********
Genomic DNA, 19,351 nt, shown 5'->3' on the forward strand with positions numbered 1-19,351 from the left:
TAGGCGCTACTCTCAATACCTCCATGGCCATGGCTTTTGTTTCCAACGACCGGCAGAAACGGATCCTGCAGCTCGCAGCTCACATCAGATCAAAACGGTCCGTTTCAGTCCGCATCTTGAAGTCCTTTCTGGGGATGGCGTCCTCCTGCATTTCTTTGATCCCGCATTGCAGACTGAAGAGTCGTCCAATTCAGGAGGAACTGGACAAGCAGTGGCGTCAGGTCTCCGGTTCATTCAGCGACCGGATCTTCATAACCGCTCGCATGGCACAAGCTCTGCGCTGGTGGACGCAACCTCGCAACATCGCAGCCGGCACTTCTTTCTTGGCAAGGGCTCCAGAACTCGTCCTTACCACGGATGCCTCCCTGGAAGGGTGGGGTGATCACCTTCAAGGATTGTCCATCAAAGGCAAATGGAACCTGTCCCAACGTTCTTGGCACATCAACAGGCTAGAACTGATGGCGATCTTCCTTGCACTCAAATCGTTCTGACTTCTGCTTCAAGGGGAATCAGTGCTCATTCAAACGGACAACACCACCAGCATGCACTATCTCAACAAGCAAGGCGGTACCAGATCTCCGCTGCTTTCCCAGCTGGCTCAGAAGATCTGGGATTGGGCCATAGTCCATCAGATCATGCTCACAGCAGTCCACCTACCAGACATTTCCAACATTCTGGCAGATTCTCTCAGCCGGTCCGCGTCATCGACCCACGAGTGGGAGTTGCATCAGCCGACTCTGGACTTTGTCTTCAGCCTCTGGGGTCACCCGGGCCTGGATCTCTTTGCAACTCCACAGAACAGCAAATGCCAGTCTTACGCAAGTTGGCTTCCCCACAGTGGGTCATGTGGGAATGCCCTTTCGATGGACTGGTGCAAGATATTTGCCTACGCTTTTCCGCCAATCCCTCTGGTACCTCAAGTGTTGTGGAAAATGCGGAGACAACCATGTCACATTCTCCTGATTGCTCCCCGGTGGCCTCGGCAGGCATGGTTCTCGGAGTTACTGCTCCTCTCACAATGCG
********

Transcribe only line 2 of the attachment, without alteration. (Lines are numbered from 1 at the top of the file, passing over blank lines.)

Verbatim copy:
TAGGCGCTACTCTCAATACCTCCATGGCCATGGCTTTTGTTTCCAACGACCGGCAGAAACGGATCCTGCAGCTCGCAGCTCACATCAGATCAAAACGGTCCGTTTCAGTCCGCATCTTGAAGTCCTTTCTGGGGATGGCGTCCTCCTGCATTTCTTTGATCCCGCATTGCAGACTGAAGAGTCGTCCAATTCAGGAGGAACTGGACAAGCAGTGGCGTCAGGTCTCCGGTTCATTCAGCGACCGGATCTTCATAACCGCTCGCATGGCACAAGCTCTGCGCTGGTGGACGCAACCTCGCAACATCGCAGCCGGCACTTCTTTCTTGGCAAGGGCTCCAGAACTCGTCCTTACCACGGATGCCTCCCTGGAAGGGTGGGGTGATCACCTTCAAGGATTGTCCATCAAAGGCAAATGGAACCTGTCCCAACGTTCTTGGCACATCAACAGGCTAGAACTGATGGCGATCTTCCTTGCACTCAAATCGTTCTGACTTCTGCTTCAAGGGGAATCAGTGCTCATTCAAACGGACAACACCACCAGCATGCACTATCTCAACAAGCAAGGCGGTACCAGATCTCCGCTGCTTTCCCAGCTGGCTCAGAAGATCTGGGATTGGGCCATAGTCCATCAGATCATGCTCACAGCAGTCCACCTACCAGACATTTCCAACATTCTGGCAGATTCTCTCAGCCGGTCCGCGTCATCGACCCACGAGTGGGAGTTGCATCAGCCGACTCTGGACTTTGTCTTCAGCCTCTGGGGTCACCCGGGCCTGGATCTCTTTGCAACTCCACAGAACAGCAAATGCCAGTCTTACGCAAGTTGGCTTCCCCACAGTGGGTCATGTGGGAATGCCCTTTCGATGGACTGGTGCAAGATATTTGCCTACGCTTTTCCGCCAATCCCTCTGGTACCTCAAGTGTTGTGGAAAATGCGGAGACAACCATGTCACATTCTCCTGATTGCTCCCCGGTGGCCTCGGCAGGCATGGTTCTCGGAGTTACTGCTCCTCTCACAATGCG